House Minority Leader Hugh McKean’s cremated remains held a place of honor during a ceremony in the rotunda of the state Capitol on Thursday.
McKean, who died last month of a heart attack, was a beloved presence in the building over his six-year career as a state politician.
“Hugh’s laughter filled the hallways of the Colorado State Capitol, but not as much as his heart,” said Weld County Commissioner Scott James, the first in a line of dignitaries to eulogize McKean.
McKean died at age 55 on Oct. 30. He was a former Loveland city council member and had been running unopposed for a fourth term in House District 51. He was expected to continue as the leader of the Republican caucus in the upcoming session.
The speakers on Tuesday included Gov. Jared Polis, a Democrat, and former Gov. Bill Owens, a Republican.
As at any funeral, there were surprising anecdotes. House Speaker Alec Garnett told the audience McKean had a habit of sneaking into the Democratic leadership office to leave notes — and sometimes more.
“He once filled up my Nalgene with vodka,” Garnett said to laughter.
McKean’s colleagues honored him not just for his playful personality, but for how he approached politics. Garnett recalled negotiating with McKean over the 2019 “red flag” gun law. McKean had come to watch Garnett’s toddler’s soccer practice and talk through their differences over the bill.
The two men vehemently disagreed on the policy, which allows law enforcement to take weapons from people deemed dangerous. But their relationship strengthened nonetheless.
“He represented his own views. He represented his constituents. He represented his party. But he did it the right way. He did it the old-fashioned way,” Garnett said. “In our society today, we’ve forgotten how to disagree with each other. But Hugh never did.”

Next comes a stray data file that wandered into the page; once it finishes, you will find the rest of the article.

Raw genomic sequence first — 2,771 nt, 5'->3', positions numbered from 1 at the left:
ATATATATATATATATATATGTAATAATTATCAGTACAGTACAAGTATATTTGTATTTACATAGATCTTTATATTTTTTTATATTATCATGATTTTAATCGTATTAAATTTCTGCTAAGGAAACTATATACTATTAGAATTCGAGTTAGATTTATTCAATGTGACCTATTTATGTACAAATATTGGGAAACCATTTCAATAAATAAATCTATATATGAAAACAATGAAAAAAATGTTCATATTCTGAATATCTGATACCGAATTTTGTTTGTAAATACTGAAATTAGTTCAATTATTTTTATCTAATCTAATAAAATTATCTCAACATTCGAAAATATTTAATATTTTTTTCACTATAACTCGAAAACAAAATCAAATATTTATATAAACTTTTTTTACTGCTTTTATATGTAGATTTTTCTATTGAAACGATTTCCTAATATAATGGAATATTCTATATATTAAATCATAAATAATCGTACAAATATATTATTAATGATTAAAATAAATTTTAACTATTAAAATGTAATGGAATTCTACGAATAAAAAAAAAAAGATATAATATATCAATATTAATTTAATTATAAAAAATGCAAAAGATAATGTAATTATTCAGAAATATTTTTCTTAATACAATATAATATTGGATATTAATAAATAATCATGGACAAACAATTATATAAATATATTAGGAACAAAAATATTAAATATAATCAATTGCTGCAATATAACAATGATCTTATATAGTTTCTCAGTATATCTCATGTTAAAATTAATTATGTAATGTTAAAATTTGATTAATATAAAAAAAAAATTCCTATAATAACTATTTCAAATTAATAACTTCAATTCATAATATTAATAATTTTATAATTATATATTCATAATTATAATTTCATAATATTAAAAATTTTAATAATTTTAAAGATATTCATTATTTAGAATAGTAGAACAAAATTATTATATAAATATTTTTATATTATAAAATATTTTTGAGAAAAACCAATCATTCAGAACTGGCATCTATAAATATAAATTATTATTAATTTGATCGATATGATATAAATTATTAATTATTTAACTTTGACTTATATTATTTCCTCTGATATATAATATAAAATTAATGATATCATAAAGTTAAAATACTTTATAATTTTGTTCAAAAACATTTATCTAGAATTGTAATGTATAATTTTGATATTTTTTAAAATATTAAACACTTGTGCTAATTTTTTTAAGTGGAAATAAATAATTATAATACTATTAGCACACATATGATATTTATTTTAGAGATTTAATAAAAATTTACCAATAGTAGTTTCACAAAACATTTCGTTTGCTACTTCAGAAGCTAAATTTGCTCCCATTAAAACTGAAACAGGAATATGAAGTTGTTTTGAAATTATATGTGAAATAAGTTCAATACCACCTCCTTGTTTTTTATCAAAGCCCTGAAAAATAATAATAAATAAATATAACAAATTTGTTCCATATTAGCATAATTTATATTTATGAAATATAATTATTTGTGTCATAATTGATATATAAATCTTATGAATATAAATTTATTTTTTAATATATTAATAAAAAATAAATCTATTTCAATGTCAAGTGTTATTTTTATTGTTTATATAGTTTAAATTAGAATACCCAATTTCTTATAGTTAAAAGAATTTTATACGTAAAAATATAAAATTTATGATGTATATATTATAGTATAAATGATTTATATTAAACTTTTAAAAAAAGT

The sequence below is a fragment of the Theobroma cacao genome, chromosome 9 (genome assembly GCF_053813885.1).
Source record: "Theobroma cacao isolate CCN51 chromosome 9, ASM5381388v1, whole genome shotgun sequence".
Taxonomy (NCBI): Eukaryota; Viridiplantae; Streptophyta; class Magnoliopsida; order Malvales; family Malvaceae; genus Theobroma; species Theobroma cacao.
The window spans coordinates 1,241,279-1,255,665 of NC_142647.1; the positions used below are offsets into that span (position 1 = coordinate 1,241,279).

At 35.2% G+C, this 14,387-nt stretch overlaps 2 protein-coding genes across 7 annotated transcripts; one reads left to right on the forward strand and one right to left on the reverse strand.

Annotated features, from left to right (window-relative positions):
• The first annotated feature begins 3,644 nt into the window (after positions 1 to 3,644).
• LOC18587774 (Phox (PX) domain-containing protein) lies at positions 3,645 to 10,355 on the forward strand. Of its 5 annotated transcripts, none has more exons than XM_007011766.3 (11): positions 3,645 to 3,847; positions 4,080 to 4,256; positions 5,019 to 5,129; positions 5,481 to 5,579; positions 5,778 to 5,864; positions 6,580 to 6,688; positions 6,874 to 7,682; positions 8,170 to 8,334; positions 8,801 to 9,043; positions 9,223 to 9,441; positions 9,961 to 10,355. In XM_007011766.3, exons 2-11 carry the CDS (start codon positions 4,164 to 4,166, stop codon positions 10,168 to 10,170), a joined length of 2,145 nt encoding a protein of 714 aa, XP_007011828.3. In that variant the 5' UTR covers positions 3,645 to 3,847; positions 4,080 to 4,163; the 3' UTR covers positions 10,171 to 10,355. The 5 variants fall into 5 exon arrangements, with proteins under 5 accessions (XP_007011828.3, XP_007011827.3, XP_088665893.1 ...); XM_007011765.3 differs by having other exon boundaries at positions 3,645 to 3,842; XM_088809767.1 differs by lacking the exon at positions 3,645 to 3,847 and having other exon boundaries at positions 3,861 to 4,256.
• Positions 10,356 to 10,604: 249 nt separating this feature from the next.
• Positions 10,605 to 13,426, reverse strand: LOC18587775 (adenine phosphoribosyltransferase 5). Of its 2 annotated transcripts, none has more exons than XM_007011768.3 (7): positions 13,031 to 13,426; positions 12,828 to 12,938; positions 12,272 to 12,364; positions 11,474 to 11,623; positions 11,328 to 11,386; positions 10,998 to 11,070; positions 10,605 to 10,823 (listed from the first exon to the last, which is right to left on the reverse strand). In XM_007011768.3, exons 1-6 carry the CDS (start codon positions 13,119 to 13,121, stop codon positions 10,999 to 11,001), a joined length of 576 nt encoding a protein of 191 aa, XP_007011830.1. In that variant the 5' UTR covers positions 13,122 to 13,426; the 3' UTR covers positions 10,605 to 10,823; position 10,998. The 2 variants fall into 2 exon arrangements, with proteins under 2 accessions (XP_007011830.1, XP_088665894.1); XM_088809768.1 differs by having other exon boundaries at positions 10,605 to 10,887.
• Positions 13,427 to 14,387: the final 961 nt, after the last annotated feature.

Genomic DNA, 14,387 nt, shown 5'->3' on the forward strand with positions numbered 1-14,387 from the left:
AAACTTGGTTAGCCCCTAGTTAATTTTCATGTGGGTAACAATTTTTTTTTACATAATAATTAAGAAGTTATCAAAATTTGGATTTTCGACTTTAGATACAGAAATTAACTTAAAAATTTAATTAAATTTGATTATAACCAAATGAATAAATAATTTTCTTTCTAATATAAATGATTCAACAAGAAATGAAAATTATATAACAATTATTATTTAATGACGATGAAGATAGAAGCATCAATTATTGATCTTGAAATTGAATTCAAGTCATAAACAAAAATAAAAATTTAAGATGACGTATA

Owens, the former governor, said that McKean was an effective lawmaker, pointing to nearly 60 laws for which McKean was a prime sponsor, all while serving in the minority in the House.
“He made his case with strength and energy and sound ideas, but also with respect and humility,” Owens said.
McKean had a particularly tough job as the leader of the House Republicans. His party has been out of power for years, and his caucus, at times, has been deeply divided between far-right members and more moderate members like himself.
Representative Mike Lynch was chosen by his caucus Thursday to be the next minority leader. He said that it was McKean’s personality — especially his sense of humor — that allowed him to turn confrontations into productive conversations.
“That man could break the tension in any room. Any room. He could bring us all back to being human. Bring us all back to the point that we all come to this building for — which is to do something good,” Lynch said.
After the ceremony ended, and Taps was played by the honor guard, Commissioner James asked the audience to do something McKean would have appreciated.
“I want you to turn to a stranger. Democrats, turn to Republicans, if you can find one,” he said. “Look them in the eye, and tell them: ‘I. Love. You.’”
And they did.
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